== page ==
In contrast to earlier policies employed by European terrorist groups (e.g., IRA and Basque ETA), which minimized casualties but maximized publicity by alerting police or journalists of planned bombings with sufficient time to allow evacuation, terrorists in Iraq and Afghanistan prepare their own videos documenting the extent of death and damage of their efforts for distribution after attacks to maximize media exposure The growing technical proficiency of international television journalism creates an expanding market that may have provided such excesses with an unintended encouragement. In addition, the use of Web-based streaming video clips of beheadings and pleading hostages are often described, if not replayed, by professional media outlets. Second, anonymous acts of terrorism have increased but would have limited tactical value without media dissemination. Dramatic graphic media coverage of anonymous, unattributed acts of terror such as suicide bombings nevertheless incites fear and apprehension among the public. Third, there has been an increase in terrorist attacks on journalists, a tragic indicator of the media's indispensable role in the strategy of terrorism. Media's selection and framing of news events and the public's trust in media analysis and reporting reveal a powerful bias toward coverage of negative events and outcomes. In their recent comprehensive review of the intersection of media, communication, and psychology, Byron Reeves and Clifford Nass (2003) conclude that people relate to mediated events in ways that reflect fundamental psychological processes that affect human information processing. In particular, they note that human attention and memory supported by "hardwired' neuropsychophysical processes assign priority to negatively balanced high-arousal stimuli. The underlying processes occur automatically and without conscious awareness and are probably the result of evolutionary advantages accrued from increased vigilance to potential threats. Memory for events following negative and high-arousal stimuli is proactively enhanced, and prior material is retroactively inhibited.
Thus, psychological processes give priority to negative arousing material, and the news media act in accordance with the psychology of their audience. The media create a wider audience of spectators to terrorist acts while intensifying their emotional reactions, which engenders a greater sense of threat if the availability and affect heuristics contribute to a disproportionate perception of risk and vulnerability. The media, especially television, augment and exacerbate the underlying psychology. In addition to serving as a source of intense emotional stimuli, the media play a crucial role in profoundly shaping the public's understanding of terrorism. In fact, almost all areas of political interests are influenced by the media's powerful ability to set agendas and frame our understanding of events. The media's influence lies not so much with its potential to persuade or to propagandize but rather with its reliable capacity to determine the facts, data, arguments, explanations, and theories to which its audience attends. The media tend not so much to persuade us but to dictate the facts, choices, or questions we should consider, evaluate, or debate. Risk perceptions are not exclusively emotional indeed. Risk appraisals also depend on our ability to project future implications on the basis of our understanding of present circumstances. With respect to terrorism, our understanding of present circumstances is heavily dependent upon the news media's determination of what to report and how to report it, and this determination begins with how reports are framed.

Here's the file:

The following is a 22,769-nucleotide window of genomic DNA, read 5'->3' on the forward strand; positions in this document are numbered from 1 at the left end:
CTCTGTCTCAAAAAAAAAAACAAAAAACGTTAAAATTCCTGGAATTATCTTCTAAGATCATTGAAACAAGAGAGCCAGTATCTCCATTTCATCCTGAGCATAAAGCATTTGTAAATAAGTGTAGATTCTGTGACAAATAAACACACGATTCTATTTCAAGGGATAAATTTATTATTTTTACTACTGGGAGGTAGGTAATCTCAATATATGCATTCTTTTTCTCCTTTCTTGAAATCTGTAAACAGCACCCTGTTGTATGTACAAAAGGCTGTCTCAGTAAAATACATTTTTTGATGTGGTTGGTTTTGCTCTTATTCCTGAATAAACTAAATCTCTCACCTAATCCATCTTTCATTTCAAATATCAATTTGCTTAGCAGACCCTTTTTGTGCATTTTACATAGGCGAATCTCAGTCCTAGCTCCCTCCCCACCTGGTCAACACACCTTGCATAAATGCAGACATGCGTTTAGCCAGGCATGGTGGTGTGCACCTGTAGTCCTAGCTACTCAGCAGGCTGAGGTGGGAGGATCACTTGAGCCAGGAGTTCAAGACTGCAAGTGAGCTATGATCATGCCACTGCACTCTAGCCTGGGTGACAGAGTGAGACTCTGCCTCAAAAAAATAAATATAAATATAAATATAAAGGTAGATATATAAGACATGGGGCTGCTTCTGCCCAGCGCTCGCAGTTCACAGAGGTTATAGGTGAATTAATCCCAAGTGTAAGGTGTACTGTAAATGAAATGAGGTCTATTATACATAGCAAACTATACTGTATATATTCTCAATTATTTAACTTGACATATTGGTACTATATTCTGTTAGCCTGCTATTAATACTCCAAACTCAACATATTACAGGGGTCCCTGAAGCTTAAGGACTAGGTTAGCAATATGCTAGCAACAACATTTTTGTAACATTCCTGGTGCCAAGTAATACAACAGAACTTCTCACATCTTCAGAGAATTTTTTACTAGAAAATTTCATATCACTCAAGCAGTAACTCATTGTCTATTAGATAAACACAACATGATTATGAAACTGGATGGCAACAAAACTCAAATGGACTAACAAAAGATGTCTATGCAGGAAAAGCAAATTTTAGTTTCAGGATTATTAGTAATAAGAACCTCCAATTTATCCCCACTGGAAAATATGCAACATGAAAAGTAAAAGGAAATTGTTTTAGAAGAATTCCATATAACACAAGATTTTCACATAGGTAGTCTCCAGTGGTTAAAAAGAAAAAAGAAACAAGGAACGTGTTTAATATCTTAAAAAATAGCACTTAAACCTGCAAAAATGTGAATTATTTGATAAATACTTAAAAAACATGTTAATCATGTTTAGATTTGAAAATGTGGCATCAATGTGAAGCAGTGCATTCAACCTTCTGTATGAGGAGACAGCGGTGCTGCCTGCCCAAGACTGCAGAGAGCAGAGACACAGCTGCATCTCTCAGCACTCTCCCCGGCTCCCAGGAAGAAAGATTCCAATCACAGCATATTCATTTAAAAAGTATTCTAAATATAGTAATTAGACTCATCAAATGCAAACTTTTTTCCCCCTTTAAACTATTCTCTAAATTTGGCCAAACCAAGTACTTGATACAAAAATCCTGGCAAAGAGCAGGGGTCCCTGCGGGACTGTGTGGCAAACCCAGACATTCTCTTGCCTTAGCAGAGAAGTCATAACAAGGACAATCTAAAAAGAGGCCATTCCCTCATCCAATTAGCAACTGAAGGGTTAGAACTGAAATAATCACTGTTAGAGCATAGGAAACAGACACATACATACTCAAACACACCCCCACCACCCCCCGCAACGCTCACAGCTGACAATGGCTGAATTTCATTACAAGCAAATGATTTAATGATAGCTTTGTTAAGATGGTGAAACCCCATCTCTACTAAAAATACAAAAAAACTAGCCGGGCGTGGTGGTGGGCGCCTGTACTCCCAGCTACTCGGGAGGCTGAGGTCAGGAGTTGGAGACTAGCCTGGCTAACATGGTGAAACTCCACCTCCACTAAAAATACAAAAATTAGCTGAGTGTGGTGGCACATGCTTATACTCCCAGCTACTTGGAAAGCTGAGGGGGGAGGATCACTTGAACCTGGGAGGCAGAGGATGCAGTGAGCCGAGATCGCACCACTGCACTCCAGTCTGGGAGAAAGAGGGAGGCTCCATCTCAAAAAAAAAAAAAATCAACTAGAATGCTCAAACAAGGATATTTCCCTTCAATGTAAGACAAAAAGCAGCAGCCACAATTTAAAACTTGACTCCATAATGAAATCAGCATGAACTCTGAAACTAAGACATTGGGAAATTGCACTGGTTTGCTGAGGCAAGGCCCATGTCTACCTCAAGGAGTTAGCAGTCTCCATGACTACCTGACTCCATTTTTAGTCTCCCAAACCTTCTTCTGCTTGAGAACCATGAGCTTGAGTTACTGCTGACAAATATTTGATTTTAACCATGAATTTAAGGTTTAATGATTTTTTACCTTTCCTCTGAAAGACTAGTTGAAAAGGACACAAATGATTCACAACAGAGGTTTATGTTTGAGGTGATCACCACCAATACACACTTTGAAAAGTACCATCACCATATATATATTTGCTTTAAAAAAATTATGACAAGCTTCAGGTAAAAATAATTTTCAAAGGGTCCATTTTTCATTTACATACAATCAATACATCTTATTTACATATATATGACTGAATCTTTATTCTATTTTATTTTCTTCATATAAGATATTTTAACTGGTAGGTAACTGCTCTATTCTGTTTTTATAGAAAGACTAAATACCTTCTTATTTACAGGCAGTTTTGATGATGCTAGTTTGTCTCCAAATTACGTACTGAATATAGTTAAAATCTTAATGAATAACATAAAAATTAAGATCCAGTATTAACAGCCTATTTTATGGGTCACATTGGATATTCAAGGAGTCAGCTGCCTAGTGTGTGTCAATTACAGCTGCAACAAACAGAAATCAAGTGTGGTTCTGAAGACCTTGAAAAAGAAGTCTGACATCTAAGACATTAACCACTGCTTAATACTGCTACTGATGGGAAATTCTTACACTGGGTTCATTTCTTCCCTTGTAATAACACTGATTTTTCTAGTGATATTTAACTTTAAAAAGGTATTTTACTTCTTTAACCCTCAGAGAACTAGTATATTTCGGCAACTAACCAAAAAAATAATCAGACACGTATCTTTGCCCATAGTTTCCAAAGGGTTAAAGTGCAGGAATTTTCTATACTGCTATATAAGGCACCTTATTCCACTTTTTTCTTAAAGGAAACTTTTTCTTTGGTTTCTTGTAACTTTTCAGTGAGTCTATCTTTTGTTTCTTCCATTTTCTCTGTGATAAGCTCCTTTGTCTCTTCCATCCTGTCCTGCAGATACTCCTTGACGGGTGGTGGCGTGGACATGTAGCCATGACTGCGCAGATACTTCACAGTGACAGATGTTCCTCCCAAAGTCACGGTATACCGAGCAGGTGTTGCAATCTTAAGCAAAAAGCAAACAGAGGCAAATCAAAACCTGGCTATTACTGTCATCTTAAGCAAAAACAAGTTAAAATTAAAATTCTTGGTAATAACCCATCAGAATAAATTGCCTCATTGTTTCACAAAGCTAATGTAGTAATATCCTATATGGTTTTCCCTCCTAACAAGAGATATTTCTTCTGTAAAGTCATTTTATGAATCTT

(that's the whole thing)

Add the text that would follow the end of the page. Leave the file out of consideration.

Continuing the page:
Studies suggest that news coverage of terrorism after the initial focus on the details of the act and the government's early response during the aftermath rapidly (often in only a few weeks) restricts consideration of alternative explanations and motives for the attack. One study of terrorist reporting in a prominent national newspaper, for instance, found that, while the volume of coverage devoted to the September 11 attack continued for many months, the number of alternative reasons, explanations or motives considered diminished dramatically within just a few weeks. Another study of editorials for the ten largest U.S. newspapers during the year after September 11 concluded that editors quickly, within the first month, arrived at a consistent, consensus narrative frame of the "war on terrorism" with little disagreement or dissent.
Even the decision to characterize an act of political violence as “terrorism" is subject to implicit editorial biases. For instance, many studies indicate that regional media tend to report incidents of political violence against their own citizens as acts of terror but use other terms for similar acts against foreigners elsewhere. Subtle variations in the use of descriptive terms can have very different psychological and political implications. Our own preliminary results in an ongoing study of terrorist media coverage reveal interesting variations in reports of a suicide bombing attack after a recent truce agreement with the new Palestinian government. While most countries explicitly described the attack as a suicide bombing, most Israeli sources consistently omitted the term "suicide,” perhaps choosing to stress the damage to civilians over terms that convey the sense of martyrdom the terrorists seek to emphasize. In addition, we found considerable variation among the framing of this event among U.S. newspapers. We observed that front-page headlines describing the incident were split between those framing it as a major threat to a fragile truce and those emphasizing the act of suicide bombing.
Not only can mass media's preference for controversy over scientific subtleties and careful exposition of risks elevate the public's sense of danger and vulnerability, but it can also limit the public's understanding of the enemy. This is clear with respect to an understanding of the mind of the terrorist, a distortion that has potential to further exacerbate public fears.